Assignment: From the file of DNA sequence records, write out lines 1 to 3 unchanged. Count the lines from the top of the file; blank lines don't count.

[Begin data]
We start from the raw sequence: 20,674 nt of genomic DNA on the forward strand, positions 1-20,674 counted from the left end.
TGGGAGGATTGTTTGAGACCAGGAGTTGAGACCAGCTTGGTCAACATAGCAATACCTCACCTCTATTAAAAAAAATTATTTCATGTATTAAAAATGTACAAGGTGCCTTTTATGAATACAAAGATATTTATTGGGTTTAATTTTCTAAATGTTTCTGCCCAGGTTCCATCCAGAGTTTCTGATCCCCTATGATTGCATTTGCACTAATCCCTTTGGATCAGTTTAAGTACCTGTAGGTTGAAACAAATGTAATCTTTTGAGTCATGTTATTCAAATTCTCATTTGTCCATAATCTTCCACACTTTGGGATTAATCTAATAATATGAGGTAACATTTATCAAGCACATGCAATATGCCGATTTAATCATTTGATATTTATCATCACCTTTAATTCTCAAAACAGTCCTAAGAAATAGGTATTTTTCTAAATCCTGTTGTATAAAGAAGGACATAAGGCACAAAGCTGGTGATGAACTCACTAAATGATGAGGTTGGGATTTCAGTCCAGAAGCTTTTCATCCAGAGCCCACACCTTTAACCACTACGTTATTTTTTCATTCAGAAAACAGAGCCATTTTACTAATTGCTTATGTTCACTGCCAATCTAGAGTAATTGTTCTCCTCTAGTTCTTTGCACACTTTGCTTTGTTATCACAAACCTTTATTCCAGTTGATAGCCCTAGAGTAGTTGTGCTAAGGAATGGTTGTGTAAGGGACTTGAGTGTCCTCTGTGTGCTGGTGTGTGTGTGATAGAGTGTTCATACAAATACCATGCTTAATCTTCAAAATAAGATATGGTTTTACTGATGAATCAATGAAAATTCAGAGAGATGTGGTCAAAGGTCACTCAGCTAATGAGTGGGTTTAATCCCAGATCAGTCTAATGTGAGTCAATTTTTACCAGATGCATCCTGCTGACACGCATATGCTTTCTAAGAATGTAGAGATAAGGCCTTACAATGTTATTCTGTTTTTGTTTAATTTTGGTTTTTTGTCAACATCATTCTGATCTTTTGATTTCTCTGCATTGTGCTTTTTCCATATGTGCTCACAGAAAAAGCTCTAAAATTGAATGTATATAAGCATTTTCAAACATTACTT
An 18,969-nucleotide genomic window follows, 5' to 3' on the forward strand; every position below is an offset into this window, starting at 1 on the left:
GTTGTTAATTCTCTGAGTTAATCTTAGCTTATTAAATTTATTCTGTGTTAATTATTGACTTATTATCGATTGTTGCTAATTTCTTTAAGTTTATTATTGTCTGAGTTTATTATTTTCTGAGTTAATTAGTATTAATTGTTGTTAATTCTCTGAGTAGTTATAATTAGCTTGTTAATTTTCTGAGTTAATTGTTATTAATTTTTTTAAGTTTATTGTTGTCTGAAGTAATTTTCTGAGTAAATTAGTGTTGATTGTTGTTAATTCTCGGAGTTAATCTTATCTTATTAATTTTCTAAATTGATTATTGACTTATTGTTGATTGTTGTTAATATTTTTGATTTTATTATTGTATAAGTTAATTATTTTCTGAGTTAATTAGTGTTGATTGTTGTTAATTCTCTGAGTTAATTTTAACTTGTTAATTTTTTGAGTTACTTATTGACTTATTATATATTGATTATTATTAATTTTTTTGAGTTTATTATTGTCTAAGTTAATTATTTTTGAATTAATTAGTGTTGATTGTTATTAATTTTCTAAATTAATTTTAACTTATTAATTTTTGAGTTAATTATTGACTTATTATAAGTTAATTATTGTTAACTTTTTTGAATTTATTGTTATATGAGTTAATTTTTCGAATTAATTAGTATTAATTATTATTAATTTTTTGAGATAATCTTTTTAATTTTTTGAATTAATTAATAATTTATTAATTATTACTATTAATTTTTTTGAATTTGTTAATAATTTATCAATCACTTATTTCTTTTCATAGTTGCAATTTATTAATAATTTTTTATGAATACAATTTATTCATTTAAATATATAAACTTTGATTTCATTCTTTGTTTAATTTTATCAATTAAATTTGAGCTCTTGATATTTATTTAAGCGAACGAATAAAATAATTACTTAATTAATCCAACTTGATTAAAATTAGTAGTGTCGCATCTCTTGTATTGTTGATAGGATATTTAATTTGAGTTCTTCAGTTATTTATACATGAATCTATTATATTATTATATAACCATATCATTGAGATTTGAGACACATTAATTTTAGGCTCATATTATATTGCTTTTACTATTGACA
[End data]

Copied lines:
We start from the raw sequence: 20,674 nt of genomic DNA on the forward strand, positions 1-20,674 counted from the left end.
TGGGAGGATTGTTTGAGACCAGGAGTTGAGACCAGCTTGGTCAACATAGCAATACCTCACCTCTATTAAAAAAAATTATTTCATGTATTAAAAATGTACAAGGTGCCTTTTATGAATACAAAGATATTTATTGGGTTTAATTTTCTAAATGTTTCTGCCCAGGTTCCATCCAGAGTTTCTGATCCCCTATGATTGCATTTGCACTAATCCCTTTGGATCAGTTTAAGTACCTGTAGGTTGAAACAAATGTAATCTTTTGAGTCATGTTATTCAAATTCTCATTTGTCCATAATCTTCCACACTTTGGGATTAATCTAATAATATGAGGTAACATTTATCAAGCACATGCAATATGCCGATTTAATCATTTGATATTTATCATCACCTTTAATTCTCAAAACAGTCCTAAGAAATAGGTATTTTTCTAAATCCTGTTGTATAAAGAAGGACATAAGGCACAAAGCTGGTGATGAACTCACTAAATGATGAGGTTGGGATTTCAGTCCAGAAGCTTTTCATCCAGAGCCCACACCTTTAACCACTACGTTATTTTTTCATTCAGAAAACAGAGCCATTTTACTAATTGCTTATGTTCACTGCCAATCTAGAGTAATTGTTCTCCTCTAGTTCTTTGCACACTTTGCTTTGTTATCACAAACCTTTATTCCAGTTGATAGCCCTAGAGTAGTTGTGCTAAGGAATGGTTGTGTAAGGGACTTGAGTGTCCTCTGTGTGCTGGTGTGTGTGTGATAGAGTGTTCATACAAATACCATGCTTAATCTTCAAAATAAGATATGGTTTTACTGATGAATCAATGAAAATTCAGAGAGATGTGGTCAAAGGTCACTCAGCTAATGAGTGGGTTTAATCCCAGATCAGTCTAATGTGAGTCAATTTTTACCAGATGCATCCTGCTGACACGCATATGCTTTCTAAGAATGTAGAGATAAGGCCTTACAATGTTATTCTGTTTTTGTTTAATTTTGGTTTTTTGTCAACATCATTCTGATCTTTTGATTTCTCTGCATTGTGCTTTTTCCATATGTGCTCACAGAAAAAGCTCTAAAATTGAATGTATATAAGCATTTTCAAACATTACTT
An 18,969-nucleotide genomic window follows, 5' to 3' on the forward strand; every position below is an offset into this window, starting at 1 on the left: